Pence aide testifies in Trump impeachment inquiry

US President Donald Trump speaks during an event to present the Medal of Valor and Heroic Commendations to officers and civilians who responded to mass shootings in Dayton, Ohio and El Paso, Texas, in the East Room of the White House in Washington, DC on September 9, 2019.

File: US President Donald Trump said Monday he expected the coronavirus outbreak that has killed more than 900 people to disappear in April due to hotter weather.


WASHINGTON - A national security aide to Vice President Mike Pence arrived in Congress Thursday to testify in the impeachment inquiry against President Donald Trump as momentum in the investigation picked up ahead of next week's open hearings.

Jennifer Williams listened to Trump's controversial July 25 phone call with Ukraine leader Volodymyr Zelensky, and could either support or dampen allegations that Trump abused his powers by pressuring Zelensky to investigate Trump's possible 2020 election rival.

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Democrats allege that Trump held up $391 million in military aid for Ukraine to force Zelensky to find dirt on Democrat Joe Biden, and also to find evidence supporting a widely discredited theory that Ukraine helped Democrats in the 2016 election.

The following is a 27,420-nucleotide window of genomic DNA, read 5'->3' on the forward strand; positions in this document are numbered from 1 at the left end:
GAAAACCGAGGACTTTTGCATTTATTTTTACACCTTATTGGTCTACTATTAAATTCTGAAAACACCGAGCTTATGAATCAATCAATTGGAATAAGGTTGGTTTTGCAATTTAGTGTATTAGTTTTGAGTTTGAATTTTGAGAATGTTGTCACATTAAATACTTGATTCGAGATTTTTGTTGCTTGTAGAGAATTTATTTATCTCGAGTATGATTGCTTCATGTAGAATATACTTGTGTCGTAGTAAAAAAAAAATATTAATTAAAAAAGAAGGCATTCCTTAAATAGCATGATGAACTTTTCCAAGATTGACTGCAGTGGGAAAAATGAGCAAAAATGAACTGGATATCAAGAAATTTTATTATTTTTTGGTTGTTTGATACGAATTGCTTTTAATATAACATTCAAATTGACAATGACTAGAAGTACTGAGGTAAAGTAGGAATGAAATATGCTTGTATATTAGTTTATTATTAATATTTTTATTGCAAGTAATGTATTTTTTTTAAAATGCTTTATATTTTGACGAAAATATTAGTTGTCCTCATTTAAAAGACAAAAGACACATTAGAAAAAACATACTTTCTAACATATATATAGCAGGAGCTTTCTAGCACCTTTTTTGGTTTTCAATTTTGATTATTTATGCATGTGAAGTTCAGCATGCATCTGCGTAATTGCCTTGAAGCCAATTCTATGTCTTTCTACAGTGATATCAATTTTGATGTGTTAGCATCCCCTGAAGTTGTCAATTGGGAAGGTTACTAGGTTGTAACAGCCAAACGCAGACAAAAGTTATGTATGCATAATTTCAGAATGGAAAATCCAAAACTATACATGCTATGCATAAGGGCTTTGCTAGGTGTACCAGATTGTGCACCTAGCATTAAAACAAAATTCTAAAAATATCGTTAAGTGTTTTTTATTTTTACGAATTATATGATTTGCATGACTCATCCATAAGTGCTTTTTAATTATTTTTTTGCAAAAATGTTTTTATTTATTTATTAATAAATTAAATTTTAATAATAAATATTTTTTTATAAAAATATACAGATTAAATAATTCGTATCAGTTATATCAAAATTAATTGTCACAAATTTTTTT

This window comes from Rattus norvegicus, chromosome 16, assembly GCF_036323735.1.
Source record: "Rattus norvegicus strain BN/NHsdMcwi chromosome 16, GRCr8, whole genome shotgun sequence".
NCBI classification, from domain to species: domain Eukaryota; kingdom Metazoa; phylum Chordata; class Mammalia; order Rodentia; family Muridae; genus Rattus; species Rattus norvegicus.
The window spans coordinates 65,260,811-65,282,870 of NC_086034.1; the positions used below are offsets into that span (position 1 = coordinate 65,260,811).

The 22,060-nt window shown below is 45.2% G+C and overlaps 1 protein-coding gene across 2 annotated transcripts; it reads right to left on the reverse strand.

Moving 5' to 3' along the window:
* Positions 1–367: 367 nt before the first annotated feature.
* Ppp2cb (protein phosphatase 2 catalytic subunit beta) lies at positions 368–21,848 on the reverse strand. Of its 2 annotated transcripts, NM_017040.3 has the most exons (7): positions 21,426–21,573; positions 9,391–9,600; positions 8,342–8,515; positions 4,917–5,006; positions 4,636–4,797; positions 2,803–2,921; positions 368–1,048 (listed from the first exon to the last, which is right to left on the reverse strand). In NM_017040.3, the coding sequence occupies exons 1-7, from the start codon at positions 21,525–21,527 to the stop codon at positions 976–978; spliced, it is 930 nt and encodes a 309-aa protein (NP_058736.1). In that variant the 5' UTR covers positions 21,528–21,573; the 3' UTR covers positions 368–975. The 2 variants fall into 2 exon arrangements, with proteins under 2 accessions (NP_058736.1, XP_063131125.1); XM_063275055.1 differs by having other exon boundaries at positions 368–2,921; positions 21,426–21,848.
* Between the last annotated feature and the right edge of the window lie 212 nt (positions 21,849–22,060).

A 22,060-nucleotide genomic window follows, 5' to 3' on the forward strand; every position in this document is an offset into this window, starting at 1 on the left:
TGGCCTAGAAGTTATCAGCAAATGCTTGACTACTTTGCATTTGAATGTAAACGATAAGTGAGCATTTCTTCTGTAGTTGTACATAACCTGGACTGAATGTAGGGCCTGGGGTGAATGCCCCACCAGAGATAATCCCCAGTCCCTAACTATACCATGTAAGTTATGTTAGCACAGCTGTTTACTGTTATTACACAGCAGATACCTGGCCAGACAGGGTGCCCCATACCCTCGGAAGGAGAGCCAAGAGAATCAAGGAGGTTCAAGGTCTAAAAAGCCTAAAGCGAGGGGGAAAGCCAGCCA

A veteran diplomat who advises Pence on Europe and Russia, Williams will be the first person from the vice president's office to testify.

"We expect her testimony will largely reflect what is already in the public record," her lawyer Justin Shur said in a statement to US media.

Trump has defended the July call as "perfect" despite a heavily edited transcript appearing to support the allegations against him.

The call record shows Trump asked Zelensky for a "favor" and specified that Ukraine should open investigations into Biden, as well as into the unsupported tale that  Ukraine helped the Democrats in 2016.

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That closely matched the claims of an intelligence community whistleblower, whose anonymous August complaint that Trump's actions in the call were improper sparked the impeachment probe.

Statements and newly released transcripts from the closed-door testimony of other White House and State Department witnesses back up the allegations that Trump illicitly sought a foreign country's help for his reelection campaign next year.

Those allegations form the core of the impeachment inquiry, which will begin open hearings next Wednesday.

Trump continued to defend his Ukraine work Thursday, tweeting that people should "Read the Transcript" of the call.

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He also defended himself against a Washington Post story that said he had asked Attorney General Bill Barr to come out in public and state that he did nothing wrong in the call with Zelensky.

Barr made no such statement, although the Justice Department decided in August that the whistleblower's complaint did not merit investigation.

"Bill Barr did not decline my request to talk about Ukraine. The story was a Fake Washington Post con job with an 'anonymous' source that doesn't exist," Trump tweeted.